His wife, Cathy, however, saw a side of him that most of the public did not -- the reluctant enforcer who had deep reservations about the way the policy was being presented. "We talk," she said, noting that her husband is "unlike some police officers who hold everything inside. He'd be working through an issue and use me as a sounding board, pitting one side against the other until he reached a happy medium that protected everybody."
Prince William's crackdown on illegal immigrants last fall thrust the county into the national spotlight. But some on the board worried that having officers check the status of all suspects, no matter how minor the offense, could result in lawsuits and long-term damage to the county's reputation. So this past spring, the board amended the policy. The latest version, which went into effect July 1, requires officers to make residency checks after suspects are arrested, leaving the county less vulnerable to allegations of racial profiling, officials believe.
It is a change that makes Deane a little more comfortable, those close to him say.
But it has not silenced his critics.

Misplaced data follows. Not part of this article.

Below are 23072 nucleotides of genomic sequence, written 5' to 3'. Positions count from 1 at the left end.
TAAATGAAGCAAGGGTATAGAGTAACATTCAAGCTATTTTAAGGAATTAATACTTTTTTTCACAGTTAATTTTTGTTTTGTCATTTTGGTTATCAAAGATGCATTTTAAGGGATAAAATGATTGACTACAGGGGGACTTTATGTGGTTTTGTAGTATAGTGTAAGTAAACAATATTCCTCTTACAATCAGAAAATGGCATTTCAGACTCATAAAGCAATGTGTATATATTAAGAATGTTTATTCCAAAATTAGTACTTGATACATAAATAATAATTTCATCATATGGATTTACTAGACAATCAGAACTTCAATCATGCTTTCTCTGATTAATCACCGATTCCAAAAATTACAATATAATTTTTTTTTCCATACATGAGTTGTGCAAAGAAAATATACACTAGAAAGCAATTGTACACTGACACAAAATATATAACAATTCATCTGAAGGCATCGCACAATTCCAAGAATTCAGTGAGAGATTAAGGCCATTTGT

Greg Letiecq, a local blogger and president of Help Save Manassas, a group that advocated for the original policy, has been calling for Deane's ouster for months. "His poor performance, insubordination and coddling of lawbreakers are all good reasons to demand he be replaced," Letiecq wrote recently on his blog, Black Velvet Bruce Li.
Nancy Lyall, a coordinator of the immigrant advocacy group Mexicans Without Borders, said Deane has been put in an untenable position. "He's being forced to do something I believe he believes is bad public policy," she said. "I don't think that from his public statements, anyone can say he is a person who believes in this policy. But he's the type of person who takes orders."
Having his credibility challenged is a new experience for the chief, friends say.
"This immigration issue has tested him in ways I don't know he has ever been tested," said Chuck Wexler, executive director of the Police Executive Research Forum, a Washington think tank. He credits Deane with skillfully navigating opposing viewpoints without compromising his principles. "He's had to balance these competing interests and do it in a low-key and respectful way."